Second, a half width of an X-ray rocking curve to the (102) plane of the buffer layer 4 is evaluated as a parameter of the amount of the dislocation in the buffer layer 4. A relationship between the half width, or a full width at half maximum, and a volume resistivity is obtained through an actual measurement.

FIG. 3 is a graph showing the result. As shown in FIG. 3, the volume resistivity of the buffer layer 4 has a maximal value with respect to a change in the full width at half maximum of the X-ray rocking curve to the (102) plane (hereinafter referred to as (102) full width at half maximum), and the buffer layer 4 has a higher resistance when the (102) full width at half maximum is adjusted so that the volume resistivity becomes maximal. The (102) full width at half maximum of the buffer layer 4 is preferably not less than 300 seconds and not greater than 2,700 seconds. When the (102) full width at half maximum of the buffer layer 4 is in the range, the volume resistivity is not less than about 1.0105 cm.

The (102) plane of the buffer layer 4 is a crystalline plane of Miller index of (102) in a hexagonal crystal, which is an unit lattice of GaN constituting the buffer layer 4, and corresponds to a crystalline plane M102 in the hexagonal crystal HX in FIG. 4-1. Furthermore, the X-ray rocking curve to the (102) plane is a rocking curve obtained by X-ray diffraction to the (102) plane. The value of the (102) full width at half maximum shown in FIG. 3 is a full width at half maximum of a rocking curve obtained by X-ray diffraction using K line (wavelength=1.54 Å) of Cu. The X-ray used to obtain a rocking curve is not limited to K line of Cu. Other X-ray, such as K line of Mo, may be used.

The threading dislocation formed in the buffer layer 4 is roughly classified into two kinds, i.e., a vertical threading dislocation (or edge dislocation) formed in the direction perpendicular to the in-plane direction, and an inclined threading dislocation (or screw dislocation) formed inclined with respect to the direction perpendicular to the in-plane direction. FIGS. 5-1 to 5-3 are explanatory diagrams schematically showing structures of the threading dislocations. FIG. 5-1 is a perspective view showing a part of the crystal structure of the buffer layer 4 of GaN. FIG. 5-2 is a front view showing the crystal structure of FIG. 5-1. FIG. 5-3 is a plan view showing the crystal structure of FIG. 5-1. In FIGS. 5-1 to 5-3, only one layer is shown out of the layers of hexagonal crystal system having actually a lamination structure in the thickness direction (in z-direction in the figures).

In the buffer layer 4 of GaN, ideally, a honeycomb structure is formed in which unit lattices of the hexagonal crystal are closely and regularly arranged with each other. However, in general, a shift is created in the lattice configuration due to a distortion caused by a stress in the crystal. The shift in the lattice arrangement is roughly classified into two kinds, i.e., a shift due to an inclination of the c-axis, which is a central axis of the hexagonal crystal, and a shift due to a rotation around the c-axis.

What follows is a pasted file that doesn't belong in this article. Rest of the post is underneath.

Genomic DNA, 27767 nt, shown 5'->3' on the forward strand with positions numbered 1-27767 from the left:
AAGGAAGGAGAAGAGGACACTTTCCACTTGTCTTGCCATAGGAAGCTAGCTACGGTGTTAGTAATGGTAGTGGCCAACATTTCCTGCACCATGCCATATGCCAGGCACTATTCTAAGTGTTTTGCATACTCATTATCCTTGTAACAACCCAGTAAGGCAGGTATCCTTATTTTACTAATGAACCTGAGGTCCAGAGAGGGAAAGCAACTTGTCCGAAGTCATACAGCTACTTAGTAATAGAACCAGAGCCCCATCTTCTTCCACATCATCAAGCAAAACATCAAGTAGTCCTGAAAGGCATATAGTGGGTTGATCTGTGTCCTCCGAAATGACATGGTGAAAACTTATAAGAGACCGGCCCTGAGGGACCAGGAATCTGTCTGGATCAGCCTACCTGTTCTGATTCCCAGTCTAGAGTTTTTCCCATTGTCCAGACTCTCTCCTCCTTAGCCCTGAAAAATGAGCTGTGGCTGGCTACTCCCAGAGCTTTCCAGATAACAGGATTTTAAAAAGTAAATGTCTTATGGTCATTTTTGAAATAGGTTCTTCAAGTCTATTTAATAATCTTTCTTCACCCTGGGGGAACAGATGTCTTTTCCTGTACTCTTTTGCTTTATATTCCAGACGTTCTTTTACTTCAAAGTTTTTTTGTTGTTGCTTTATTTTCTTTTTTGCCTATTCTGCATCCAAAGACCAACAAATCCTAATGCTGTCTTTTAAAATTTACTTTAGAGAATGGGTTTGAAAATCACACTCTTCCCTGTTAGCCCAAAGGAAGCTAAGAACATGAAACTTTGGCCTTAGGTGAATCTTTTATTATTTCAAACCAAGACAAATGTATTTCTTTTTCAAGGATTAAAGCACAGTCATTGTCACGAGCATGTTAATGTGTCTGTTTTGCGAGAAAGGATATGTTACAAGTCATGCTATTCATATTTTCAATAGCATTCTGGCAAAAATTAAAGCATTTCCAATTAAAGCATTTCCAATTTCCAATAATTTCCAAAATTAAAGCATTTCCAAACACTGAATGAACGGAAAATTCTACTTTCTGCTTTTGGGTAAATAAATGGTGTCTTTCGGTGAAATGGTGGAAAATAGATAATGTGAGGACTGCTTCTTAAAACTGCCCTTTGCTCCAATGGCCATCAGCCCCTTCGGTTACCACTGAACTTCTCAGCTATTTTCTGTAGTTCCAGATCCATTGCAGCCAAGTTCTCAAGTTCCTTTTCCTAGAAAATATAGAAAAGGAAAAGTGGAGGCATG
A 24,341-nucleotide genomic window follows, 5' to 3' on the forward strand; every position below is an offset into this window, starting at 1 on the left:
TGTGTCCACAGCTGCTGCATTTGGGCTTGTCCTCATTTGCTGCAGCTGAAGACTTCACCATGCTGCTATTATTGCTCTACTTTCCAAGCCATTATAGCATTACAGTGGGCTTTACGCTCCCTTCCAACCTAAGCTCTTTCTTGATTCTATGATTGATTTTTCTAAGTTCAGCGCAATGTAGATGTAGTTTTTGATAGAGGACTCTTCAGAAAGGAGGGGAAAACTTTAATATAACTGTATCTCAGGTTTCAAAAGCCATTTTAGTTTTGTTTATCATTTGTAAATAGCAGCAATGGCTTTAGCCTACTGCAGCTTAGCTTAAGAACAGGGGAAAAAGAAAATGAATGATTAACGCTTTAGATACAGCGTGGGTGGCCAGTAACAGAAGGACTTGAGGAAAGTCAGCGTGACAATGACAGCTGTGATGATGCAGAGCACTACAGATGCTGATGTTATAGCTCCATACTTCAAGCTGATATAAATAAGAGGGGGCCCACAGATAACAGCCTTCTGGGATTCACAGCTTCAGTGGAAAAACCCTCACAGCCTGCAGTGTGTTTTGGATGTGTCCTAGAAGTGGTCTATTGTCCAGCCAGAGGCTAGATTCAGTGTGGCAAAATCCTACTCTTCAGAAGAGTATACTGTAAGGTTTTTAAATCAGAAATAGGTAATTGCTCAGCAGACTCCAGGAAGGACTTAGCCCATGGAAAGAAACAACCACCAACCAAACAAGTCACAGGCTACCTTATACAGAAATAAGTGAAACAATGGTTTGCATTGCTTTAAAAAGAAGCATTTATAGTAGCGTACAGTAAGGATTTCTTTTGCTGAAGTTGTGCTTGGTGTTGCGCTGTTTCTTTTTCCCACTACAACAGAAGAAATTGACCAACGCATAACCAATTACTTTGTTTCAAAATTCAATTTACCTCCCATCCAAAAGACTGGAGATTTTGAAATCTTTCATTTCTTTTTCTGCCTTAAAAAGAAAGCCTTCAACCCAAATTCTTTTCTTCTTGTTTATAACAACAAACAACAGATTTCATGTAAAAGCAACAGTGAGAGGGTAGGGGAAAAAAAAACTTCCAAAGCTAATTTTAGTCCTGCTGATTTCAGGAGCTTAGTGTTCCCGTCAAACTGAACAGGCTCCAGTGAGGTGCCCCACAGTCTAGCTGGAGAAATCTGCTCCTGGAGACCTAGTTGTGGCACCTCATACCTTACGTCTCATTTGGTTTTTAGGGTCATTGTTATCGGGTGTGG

When the shift due to the inclination of the c-axis occurs, the crystal orientation shifts inclined with respect to the direction perpendicular to the in-plane direction. When the shift due to the rotation around the c-axis occurs, the crystal orientation shifts rotated around the direction perpendicular to the in-plane direction. When the shifts are transmitted in the in-plane direction of the hexagonal crystal, or in the thickness direction of the buffer layer 4, the inclined threading dislocation and the vertical threading dislocation are generated, respectively.

To be more concrete, as shown in FIGS. 5-1 to 5-3, for example, due to the inclination of the c-axis C2 in -y-direction with respect to the c-axis C3, an inclined shift Dt with respect to the z-axis, which is a direction perpendicular to the in-plane direction, is generated between the hexagonal crystal H2 and the hexagonal crystals H1, H3. Furthermore, due to the rotation around the c-axis C4, a shift Dr along a z-direction is generated between the hexagonal crystal H4 and the hexagonal crystals H1, H3. As the shift Dt is transmitted in the in-plane direction, the inclined threading dislocation is generated, and as the shift Dr is transmitted in the in-plane direction, the vertical threading dislocation is generated.

When an amount of the vertical threading dislocations becomes greater than an amount of the inclined threading dislocations, or a large part of the dislocations in the buffer layer 4 is formed of the vertical threading dislocations, the buffer layer 4 can have a higher resistance in the direction parallel to the in-plane direction. To this end, a relationship between the amount of the vertical threading dislocation and the volume resistivity is obtained.

FIG. 6 and FIG. 7 are a graph and a table of numerical data showing results of the actual measurement of the relationship between (102)/(002) half width ratio (a ratio of the half width of the X-ray rocking curve to the (102) plane of the buffer layer 4 to the half width of the X-ray rocking curve to the (002) plane of the buffer layer 4 ) and the volume resistivity, using the (102)/(002) half width ratio as the parameter of the amount of the vertical threading dislocation in the buffer layer 4. From the results shown in these figures, the volume resistivity of the buffer layer 4 can be increased to a high resistance of not less than about 1.0105 Ωcm by setting the (102)/(002) half width ratio to not less than 1.2.